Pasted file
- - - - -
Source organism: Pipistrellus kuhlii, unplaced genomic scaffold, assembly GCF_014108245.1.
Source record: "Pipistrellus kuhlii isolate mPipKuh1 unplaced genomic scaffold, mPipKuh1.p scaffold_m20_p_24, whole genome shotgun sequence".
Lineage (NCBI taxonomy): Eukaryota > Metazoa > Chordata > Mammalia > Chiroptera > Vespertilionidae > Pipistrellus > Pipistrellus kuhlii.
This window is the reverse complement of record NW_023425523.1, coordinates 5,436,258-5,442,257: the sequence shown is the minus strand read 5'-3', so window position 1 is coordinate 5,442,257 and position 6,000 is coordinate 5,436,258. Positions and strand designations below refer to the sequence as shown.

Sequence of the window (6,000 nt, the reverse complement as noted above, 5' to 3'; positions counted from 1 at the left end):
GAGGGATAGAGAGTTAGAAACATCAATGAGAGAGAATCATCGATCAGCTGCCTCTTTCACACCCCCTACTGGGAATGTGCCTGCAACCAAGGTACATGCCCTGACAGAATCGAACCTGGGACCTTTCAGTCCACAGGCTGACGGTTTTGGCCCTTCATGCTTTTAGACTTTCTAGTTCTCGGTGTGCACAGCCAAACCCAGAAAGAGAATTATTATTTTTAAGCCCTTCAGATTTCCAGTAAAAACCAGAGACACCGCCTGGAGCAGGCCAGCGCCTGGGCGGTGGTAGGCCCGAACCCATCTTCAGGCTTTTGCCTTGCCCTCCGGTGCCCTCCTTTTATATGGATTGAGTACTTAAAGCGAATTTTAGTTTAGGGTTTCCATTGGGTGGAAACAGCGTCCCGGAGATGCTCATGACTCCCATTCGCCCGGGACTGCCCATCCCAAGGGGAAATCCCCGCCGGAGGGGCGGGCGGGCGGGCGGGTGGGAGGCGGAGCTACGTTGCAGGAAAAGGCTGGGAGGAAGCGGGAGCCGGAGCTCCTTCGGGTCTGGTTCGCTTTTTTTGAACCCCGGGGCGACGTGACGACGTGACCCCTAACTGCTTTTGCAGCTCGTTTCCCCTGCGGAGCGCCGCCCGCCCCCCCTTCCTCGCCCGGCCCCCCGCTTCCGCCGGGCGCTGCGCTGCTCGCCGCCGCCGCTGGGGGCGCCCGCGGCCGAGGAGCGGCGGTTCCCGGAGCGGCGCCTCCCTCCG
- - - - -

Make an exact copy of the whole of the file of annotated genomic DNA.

Source organism: Pipistrellus kuhlii, unplaced genomic scaffold, assembly GCF_014108245.1.
Source record: "Pipistrellus kuhlii isolate mPipKuh1 unplaced genomic scaffold, mPipKuh1.p scaffold_m20_p_24, whole genome shotgun sequence".
Lineage (NCBI taxonomy): Eukaryota > Metazoa > Chordata > Mammalia > Chiroptera > Vespertilionidae > Pipistrellus > Pipistrellus kuhlii.
This window is the reverse complement of record NW_023425523.1, coordinates 5,436,258-5,442,257: the sequence shown is the minus strand read 5'-3', so window position 1 is coordinate 5,442,257 and position 6,000 is coordinate 5,436,258. Positions and strand designations below refer to the sequence as shown.

Sequence of the window (6,000 nt, the reverse complement as noted above, 5' to 3'; positions counted from 1 at the left end):
GAGGGATAGAGAGTTAGAAACATCAATGAGAGAGAATCATCGATCAGCTGCCTCTTTCACACCCCCTACTGGGAATGTGCCTGCAACCAAGGTACATGCCCTGACAGAATCGAACCTGGGACCTTTCAGTCCACAGGCTGACGGTTTTGGCCCTTCATGCTTTTAGACTTTCTAGTTCTCGGTGTGCACAGCCAAACCCAGAAAGAGAATTATTATTTTTAAGCCCTTCAGATTTCCAGTAAAAACCAGAGACACCGCCTGGAGCAGGCCAGCGCCTGGGCGGTGGTAGGCCCGAACCCATCTTCAGGCTTTTGCCTTGCCCTCCGGTGCCCTCCTTTTATATGGATTGAGTACTTAAAGCGAATTTTAGTTTAGGGTTTCCATTGGGTGGAAACAGCGTCCCGGAGATGCTCATGACTCCCATTCGCCCGGGACTGCCCATCCCAAGGGGAAATCCCCGCCGGAGGGGCGGGCGGGCGGGCGGGTGGGAGGCGGAGCTACGTTGCAGGAAAAGGCTGGGAGGAAGCGGGAGCCGGAGCTCCTTCGGGTCTGGTTCGCTTTTTTTGAACCCCGGGGCGACGTGACGACGTGACCCCTAACTGCTTTTGCAGCTCGTTTCCCCTGCGGAGCGCCGCCCGCCCCCCCTTCCTCGCCCGGCCCCCCGCTTCCGCCGGGCGCTGCGCTGCTCGCCGCCGCCGCTGGGGGCGCCCGCGGCCGAGGAGCGGCGGTTCCCGGAGCGGCGCCTCCCTCCG